Year 1, Edition: 208 Miami, Thursday, October 24th 2019
Politics: The Trump administration wants to put Fannie Mae and Freddie Mac back into private hands after more than a decade in government control. The path to doing so will likely lead through Wall Street. Before the two mortgage giants can be privatized, they will potentially have to raise billions of dollars from investors, a move that will require big banks to move further into a sticky political issue. Financial firms are already laying the early groundwork (The Wall Street Journal).
The US is lifting sanctions imposed on Turkey nine days ago over its offensive against Kurdish fighters in northern Syria, President Donald Trump says. His decision came after Russia agreed with Turkey to deploy troops to extend a ceasefire along the Syrian border (BBC News).
Facebook CEO Mark Zuckerberg has talked a lot about civil rights this week. But when Rep. Joyce Beatty, D-Ohio, asked him for details during a congressional hearing on Wednesday, Zuckerberg did not have many answers (CNBC).
Economy: Negative interest rates have served as an effective policy tool for countries that have implemented them, at least in terms of easing financial conditions, according to a Federal Reserve study. In a recent research paper, San Francisco Fed economist Jens H.E. Christensen looked at the results of five foreign central banks that implemented subzero rates starting in 2012, when the Danish National Bank first went negative. In each case, the move immediately brought government rates down and helped loosen up those economies (CNBC).
Wall Street. Stocks rose slightly on Wednesday as investors digested earnings reports from Caterpillar and Boeing. The Dow Jones Industrial Average closed higher 0.2%. The S&P 500 gained 0.3%. The Nasdaq Composite climbed 0.2% (CNBC).
Asian markets mostly rose in the afternoon today, as latest figures showed that South Korea’s economy continued to slow. Investors, meanwhile, look ahead to the European Central Bank meeting on Thursday. The Shanghai composite closed flat, while the Shenzhen composite declined 0.21%. Japan’s Nikkei 225 jumped 0.55%. In South Korea, the Kospi edged up 0.24%. Hong Kong’s Hang Seng index bucked the trend, jumping 0.77% in its final hour of trade (CNBC).
CEO Corner: “We are what we repeatedly do. Excellence then is not an act but a habit” (Aristotle, Greek philosopher/ CNBC).
World: British police are investigating how the bodies of 39 people wound up in a truck container at an industrial park near London, reviving longstanding concerns about the reach and practices of criminal trafficking gangs (The Wall Street Journal).
Latin America/ Region: Tens of thousands of Chileans marched in Santiago, the capital city, as well as elsewhere in the country on Wednesday. Students and trade union leaders headed the demonstration, which took place even though President Sebastian Pinera announced a series of social reforms in a bid to quell days of violent protests. The first day of the two-day general strike was largely peaceful (DW). The National Institute of Human Rights (NHRI) of Chile reported Wednesday that its count of detainees in Chile after six days of protests amounted to 2,410. The protests have also left at least 18 dead, four of them foreign citizens (Infobae).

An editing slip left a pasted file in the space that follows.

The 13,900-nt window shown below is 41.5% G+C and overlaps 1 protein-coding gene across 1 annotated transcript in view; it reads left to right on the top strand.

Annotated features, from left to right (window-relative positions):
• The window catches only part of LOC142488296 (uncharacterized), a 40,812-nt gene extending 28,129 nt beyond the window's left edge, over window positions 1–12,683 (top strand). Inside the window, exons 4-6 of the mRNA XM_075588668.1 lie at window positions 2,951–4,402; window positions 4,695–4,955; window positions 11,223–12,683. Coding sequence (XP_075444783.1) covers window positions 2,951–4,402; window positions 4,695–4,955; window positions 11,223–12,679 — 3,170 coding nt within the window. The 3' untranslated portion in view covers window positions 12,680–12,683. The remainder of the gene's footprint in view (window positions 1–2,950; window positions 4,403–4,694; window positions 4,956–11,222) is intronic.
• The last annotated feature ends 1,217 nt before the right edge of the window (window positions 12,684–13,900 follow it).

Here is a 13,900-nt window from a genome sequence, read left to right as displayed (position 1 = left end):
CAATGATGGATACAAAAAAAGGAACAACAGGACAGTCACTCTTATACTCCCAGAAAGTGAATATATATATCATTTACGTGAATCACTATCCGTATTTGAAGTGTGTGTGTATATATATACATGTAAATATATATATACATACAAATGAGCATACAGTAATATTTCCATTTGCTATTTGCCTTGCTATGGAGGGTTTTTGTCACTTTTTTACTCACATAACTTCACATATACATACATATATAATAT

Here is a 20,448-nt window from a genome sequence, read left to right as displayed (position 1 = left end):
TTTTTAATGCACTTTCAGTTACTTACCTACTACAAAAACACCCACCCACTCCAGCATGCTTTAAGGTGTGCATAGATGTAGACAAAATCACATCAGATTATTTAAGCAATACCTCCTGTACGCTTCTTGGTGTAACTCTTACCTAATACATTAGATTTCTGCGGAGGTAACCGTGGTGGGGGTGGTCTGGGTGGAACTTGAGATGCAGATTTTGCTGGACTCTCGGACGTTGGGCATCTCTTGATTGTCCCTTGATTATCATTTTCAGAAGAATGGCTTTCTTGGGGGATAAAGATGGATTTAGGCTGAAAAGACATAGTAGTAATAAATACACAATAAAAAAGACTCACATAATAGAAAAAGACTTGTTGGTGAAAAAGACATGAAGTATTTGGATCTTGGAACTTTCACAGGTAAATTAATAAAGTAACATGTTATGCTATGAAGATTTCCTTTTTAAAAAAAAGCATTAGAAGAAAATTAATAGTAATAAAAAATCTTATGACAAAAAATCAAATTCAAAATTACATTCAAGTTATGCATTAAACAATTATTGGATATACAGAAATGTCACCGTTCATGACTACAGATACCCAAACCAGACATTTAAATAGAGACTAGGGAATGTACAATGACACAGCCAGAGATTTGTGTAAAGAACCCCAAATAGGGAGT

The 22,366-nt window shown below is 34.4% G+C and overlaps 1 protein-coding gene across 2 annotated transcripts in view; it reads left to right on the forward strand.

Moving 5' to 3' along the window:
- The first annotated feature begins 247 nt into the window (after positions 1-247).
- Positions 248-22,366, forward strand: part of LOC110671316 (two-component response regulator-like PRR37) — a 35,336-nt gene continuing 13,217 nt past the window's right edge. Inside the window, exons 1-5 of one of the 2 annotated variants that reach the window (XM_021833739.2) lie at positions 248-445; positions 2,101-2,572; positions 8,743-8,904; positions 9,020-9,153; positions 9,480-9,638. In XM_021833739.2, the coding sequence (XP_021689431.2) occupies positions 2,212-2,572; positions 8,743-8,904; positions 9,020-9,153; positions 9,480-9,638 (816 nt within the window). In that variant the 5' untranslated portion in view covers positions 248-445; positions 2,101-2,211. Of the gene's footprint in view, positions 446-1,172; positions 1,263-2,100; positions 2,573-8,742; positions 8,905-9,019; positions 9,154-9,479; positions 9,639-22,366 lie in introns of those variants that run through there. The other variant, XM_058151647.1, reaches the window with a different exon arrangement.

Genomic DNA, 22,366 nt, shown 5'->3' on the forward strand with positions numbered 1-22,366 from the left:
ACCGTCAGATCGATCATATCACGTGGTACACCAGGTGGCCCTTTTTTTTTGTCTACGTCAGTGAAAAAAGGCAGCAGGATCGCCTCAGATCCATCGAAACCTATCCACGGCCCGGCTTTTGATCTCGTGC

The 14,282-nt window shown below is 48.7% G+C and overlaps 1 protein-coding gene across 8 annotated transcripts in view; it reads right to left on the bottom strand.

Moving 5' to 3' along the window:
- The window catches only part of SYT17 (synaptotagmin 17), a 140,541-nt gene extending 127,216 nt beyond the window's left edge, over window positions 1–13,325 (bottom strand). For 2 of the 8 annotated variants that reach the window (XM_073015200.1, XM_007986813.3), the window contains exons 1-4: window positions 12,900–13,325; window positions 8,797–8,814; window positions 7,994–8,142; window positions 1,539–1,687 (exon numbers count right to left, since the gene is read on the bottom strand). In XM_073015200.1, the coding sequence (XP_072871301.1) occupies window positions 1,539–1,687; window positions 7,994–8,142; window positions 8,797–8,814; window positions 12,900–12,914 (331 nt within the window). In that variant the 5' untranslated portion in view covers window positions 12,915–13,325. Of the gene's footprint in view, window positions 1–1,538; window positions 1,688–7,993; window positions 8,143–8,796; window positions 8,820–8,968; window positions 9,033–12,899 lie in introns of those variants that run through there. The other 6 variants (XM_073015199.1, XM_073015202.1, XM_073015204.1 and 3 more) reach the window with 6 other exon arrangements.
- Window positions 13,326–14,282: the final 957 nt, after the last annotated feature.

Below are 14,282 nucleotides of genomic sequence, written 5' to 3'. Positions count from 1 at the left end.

Bolivia. The count of the Supreme Electoral Court gave Wednesday night 10.11 points ahead of President Evo Morales over his rival, former President Carlos Mesa, which would allow him to avoid a second round if he keeps the difference. With 98.31% of the minutes computed, Morales obtained 46.82% of the votes while Mesa obtained 36.71% (Infobae).
Companies & Business: The morning after being installed as WeWork’s new chairman, Marcelo Claure told employees in a company wide email that they should expect layoffs as a result of the deal reached with SoftBank. On Tuesday, SoftBank struck an agreement to take control of WeWork, providing $5 billion in new funding. As a result, SoftBank will control approximately 80% of WeWork and Claure, SoftBank’s chief operating officer, will succeed former WeWork CEO Adam Neumann as its executive chairman (CNBC).
Ford Motor operating profit rose 7.5% in the third quarter but the auto maker lowered its target for the full year, marking a setback for CEO Jim Hackett’s bid to revive long-term earnings growth through a broad restructuring. Ford now expects operating income of $6.5 billion to $7 billion for the full year, compared with its previous projection of $7 billion to $7.5 billion (The Wall Street Journal).
Google says it has designed a machine that only needs 200 seconds to solve a problem that would take the world’s fastest supercomputer 10,000 years to solve. Quantum computers can store and process much more information than classical computers by harnessing the powerful forces contained in the field of physics known as quantum mechanics (CNN Mexico).